Group 2: Fibromyalgia patients. Patients with widespread chronic pain were considered. Specific inclusion criteria for patients in this group were the presence of( 15, 16)

Diffuse generalized or localized pain, in the absence of local causes that had persisted for 3 or more months.
11 or more tender points, which were defined as
- painful, not just tender, to palpation. Digital pressure of ó 4 kg is usually regarded as sufficient to cause pain in these patients.

- not referred on palpation.

3. The absence of underlying disease.
4. At least one of fatigue, a sleep disturbance, and/or morning stiffness that lasts for < 30 minutes.
We provided clear criteria for categorizing the patient sample and limited the study sample to experienced chiropractors. Beyond these factors, no measures were included to confirm the reliability of the diagnoses of the patient sample. In addition to selecting the patient sample, chiropractors completed a questionnaire about each participating patient and commented on each patient's responses to treatment and the contribution the chiropractors perceived psychosocial stress made to the patient's health status.

All participating patients were asked to complete two questionnaires based on the DRAM( 11) and SOC( 13):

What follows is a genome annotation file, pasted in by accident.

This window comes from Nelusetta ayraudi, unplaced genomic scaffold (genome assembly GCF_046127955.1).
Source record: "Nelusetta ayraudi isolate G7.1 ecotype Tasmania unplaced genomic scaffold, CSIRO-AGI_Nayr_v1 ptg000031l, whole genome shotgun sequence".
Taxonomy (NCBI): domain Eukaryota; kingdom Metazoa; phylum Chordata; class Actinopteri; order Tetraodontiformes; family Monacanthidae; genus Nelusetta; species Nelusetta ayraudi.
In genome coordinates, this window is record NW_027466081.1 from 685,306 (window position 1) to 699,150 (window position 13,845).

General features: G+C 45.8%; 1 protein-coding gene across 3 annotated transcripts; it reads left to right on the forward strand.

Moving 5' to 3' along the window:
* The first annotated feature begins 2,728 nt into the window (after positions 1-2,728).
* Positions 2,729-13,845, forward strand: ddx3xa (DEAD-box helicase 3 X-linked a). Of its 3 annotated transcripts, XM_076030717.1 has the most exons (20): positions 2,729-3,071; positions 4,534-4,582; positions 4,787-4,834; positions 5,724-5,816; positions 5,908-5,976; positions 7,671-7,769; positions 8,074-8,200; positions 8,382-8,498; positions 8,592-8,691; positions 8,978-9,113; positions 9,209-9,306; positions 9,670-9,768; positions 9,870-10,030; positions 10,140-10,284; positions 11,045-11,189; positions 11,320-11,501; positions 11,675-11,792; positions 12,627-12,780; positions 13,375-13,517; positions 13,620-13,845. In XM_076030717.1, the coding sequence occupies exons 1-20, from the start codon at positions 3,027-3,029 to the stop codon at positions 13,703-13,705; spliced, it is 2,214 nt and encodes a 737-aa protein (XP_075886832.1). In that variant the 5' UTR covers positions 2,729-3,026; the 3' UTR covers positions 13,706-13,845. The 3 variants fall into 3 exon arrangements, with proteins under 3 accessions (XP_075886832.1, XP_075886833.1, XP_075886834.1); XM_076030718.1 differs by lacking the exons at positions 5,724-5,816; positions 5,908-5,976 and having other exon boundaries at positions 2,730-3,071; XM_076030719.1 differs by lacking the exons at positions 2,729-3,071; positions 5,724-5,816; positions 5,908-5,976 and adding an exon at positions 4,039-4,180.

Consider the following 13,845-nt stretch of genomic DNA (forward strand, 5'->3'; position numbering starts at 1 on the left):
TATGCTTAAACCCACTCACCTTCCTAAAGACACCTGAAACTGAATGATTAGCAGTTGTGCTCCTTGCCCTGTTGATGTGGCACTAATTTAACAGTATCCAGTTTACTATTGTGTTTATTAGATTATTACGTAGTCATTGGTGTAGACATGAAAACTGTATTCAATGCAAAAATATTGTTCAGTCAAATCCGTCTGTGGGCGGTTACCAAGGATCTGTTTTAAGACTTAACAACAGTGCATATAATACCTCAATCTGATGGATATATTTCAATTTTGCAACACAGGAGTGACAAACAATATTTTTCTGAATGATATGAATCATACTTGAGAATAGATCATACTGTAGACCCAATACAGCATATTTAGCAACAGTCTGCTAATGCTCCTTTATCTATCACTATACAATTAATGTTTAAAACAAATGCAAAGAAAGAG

- The first on initiation of therapy/at presentation

- The second either 14 to 21 days after initiation of therapy or on termination of therapy, whichever occurred first.

Patients also were asked to comment on their current stress level (scale 0, absent, to 10, intense) and to indicate how much of their present problem they believed to be attributable to stress (scale 1 [100%] to 7 [0%]).


Ten clinics participated, and 88 patients from these clinics agreed to enter the study. Two thirds of participating patients were undergoing maintenance care; the remainder fulfilled the criteria for fibromyalgia. The majority of patients were between 30 and 60 years of age. The male/female ratio in the maintenance group was 1:1; in the fibromyalgia group, females outnumbered males by 7 to 1.

Fig 1 shows the distribution of maintenance and fibromyalgia patients according to level of distress on the DRAM questionnaire. In the fibromyalgia group, more than half of the patients were distressed, a state experienced by fewer than 1 in 7 maintenance patients. In contrast, more than 1 in 7 fibromyalgia patients and almost half of maintenance patients are normal on the DRAM. Comparison of results on the first and subsequent DRAM questionnaire showed no change in almost half of the fibromyalgia and in almost two thirds of the maintenance patients. Further analysis of distressed patients found that half of the fibromyalgia patients had anxiety and the other half were depressed. In contrast, two thirds of maintenance patients had persistent anxiety.